On the Internet, unsubstantiated neighborhood rumors can turn into global certainties within hours. The case of a Tacoma schoolgirl’s suicide is a sad illustration.
On May 29, 13-year-old Izabel Laxamana jumped from the South 48th Street overpass onto Interstate 5, sustaining fatal injuries. The News Tribune has given skimpy accounts of the suicide, in part because the verified facts have been skimpy. The other part is that this newspaper generally avoids publicizing suicides.
The scarcity of facts hasn’t stopped social media and some news organizations from repeating rumors and speculation as if they were proven truths. The most inflammatory rumor is that Izabel’s father effectively caused her suicide by posting a video of him cutting her hair for some unspecified offense. This claim has literally gone around the world. The vigilante jurors of the Web have called for his imprisonment or – better yet – death and eternal damnation.
Other rumors: She’d been humiliated by an announcement at school, or bullied by other students.
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Her father may have cut her hair, as evidenced by the video. Everything else – that he posted the video, that she was shamed at school, that she committed suicide over the above – is dubious hearsay. In fact, a police investigation has found that Izabel wrote suicide notes shortly before she died in which she explicity blamed only herself for doing embarrassing things. She was reportedly using social media against her parents’ wishes.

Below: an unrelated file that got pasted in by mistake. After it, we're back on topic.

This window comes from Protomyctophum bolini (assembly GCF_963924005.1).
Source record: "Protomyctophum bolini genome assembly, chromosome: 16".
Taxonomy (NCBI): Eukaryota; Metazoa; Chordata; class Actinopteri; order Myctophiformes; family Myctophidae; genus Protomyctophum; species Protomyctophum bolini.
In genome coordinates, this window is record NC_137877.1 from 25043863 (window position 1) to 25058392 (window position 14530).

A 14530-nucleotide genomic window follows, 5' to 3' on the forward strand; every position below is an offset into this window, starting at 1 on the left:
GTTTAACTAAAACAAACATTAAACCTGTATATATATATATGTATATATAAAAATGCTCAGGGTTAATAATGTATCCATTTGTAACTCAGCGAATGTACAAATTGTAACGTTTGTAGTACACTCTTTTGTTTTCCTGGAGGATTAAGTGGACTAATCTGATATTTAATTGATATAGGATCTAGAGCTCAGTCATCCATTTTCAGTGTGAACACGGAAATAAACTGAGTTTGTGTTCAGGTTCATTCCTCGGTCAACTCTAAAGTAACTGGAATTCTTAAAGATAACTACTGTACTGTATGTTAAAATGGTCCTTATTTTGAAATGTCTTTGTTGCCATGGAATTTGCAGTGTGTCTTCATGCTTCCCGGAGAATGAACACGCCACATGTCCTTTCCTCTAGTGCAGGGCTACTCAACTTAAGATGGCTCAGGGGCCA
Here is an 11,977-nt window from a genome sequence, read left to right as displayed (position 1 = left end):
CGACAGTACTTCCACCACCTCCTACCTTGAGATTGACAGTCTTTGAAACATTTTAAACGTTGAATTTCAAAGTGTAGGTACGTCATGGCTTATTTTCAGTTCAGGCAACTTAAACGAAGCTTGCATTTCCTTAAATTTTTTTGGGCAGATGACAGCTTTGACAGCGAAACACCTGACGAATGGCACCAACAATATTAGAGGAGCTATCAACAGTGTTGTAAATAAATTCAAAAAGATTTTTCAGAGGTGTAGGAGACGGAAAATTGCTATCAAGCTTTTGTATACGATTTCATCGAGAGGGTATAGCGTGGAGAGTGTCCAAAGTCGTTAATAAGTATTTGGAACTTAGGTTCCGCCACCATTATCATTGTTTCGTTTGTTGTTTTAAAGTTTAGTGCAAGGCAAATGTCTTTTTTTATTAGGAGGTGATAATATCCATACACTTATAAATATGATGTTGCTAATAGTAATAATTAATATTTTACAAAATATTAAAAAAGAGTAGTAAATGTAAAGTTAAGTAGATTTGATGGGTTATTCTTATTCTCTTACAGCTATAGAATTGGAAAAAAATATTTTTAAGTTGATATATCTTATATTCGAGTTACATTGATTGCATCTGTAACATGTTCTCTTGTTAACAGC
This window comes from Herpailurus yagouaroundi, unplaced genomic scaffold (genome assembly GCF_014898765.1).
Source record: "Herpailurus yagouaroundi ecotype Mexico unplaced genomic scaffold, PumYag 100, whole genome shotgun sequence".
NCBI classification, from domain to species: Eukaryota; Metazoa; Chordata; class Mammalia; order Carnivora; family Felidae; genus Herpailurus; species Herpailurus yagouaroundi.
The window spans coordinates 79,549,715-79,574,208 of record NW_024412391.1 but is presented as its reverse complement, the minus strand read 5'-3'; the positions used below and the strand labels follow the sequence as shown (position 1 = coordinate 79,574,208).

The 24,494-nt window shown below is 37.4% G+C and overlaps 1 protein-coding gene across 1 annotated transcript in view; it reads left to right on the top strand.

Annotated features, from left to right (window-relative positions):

People leap to conclusions, especially when the story is sensational and the details are few. The fact that Event A happened before Event B doesn’t mean that Event A caused Event B. The sun doesn’t come up in the morning because the rooster crows at dawn.
The Internet furor over Izabel’s death is forcing unsparing public scrutiny of the actions that preceded her death. The picture emerging is of a sensitive girl responding to Internet embarrassment with a rash and tragic act. Suicidal decisions tend to be complex. They are rarely explained by a single distressing event.
Ordinarily, the dead girl’s dignity would be honored and her family would be left to grieve without harassment. In this case, rumors amplified by irresponsible websites have made that impossible.
The Internet has allowed onlookers to pry into others’ lives and malign their character to a degree unimaginable until recent years. When outrage goes viral, people who’ve posted annoying photos or made ill-considered comments on Twitter can have their careers and reputations destroyed. Petty offenses are being punished with nuclear bombs.
Ironically, the people most indignant about Izabel’s suicide are condemning public shaming, apparently not comprehending that they themselves have been whipping up a shame storm.
Izabel’s death is sorrow enough. The tragedy shouldn’t have been compounded by turning it into a frenzy of hearsay and gossip repeated as fact.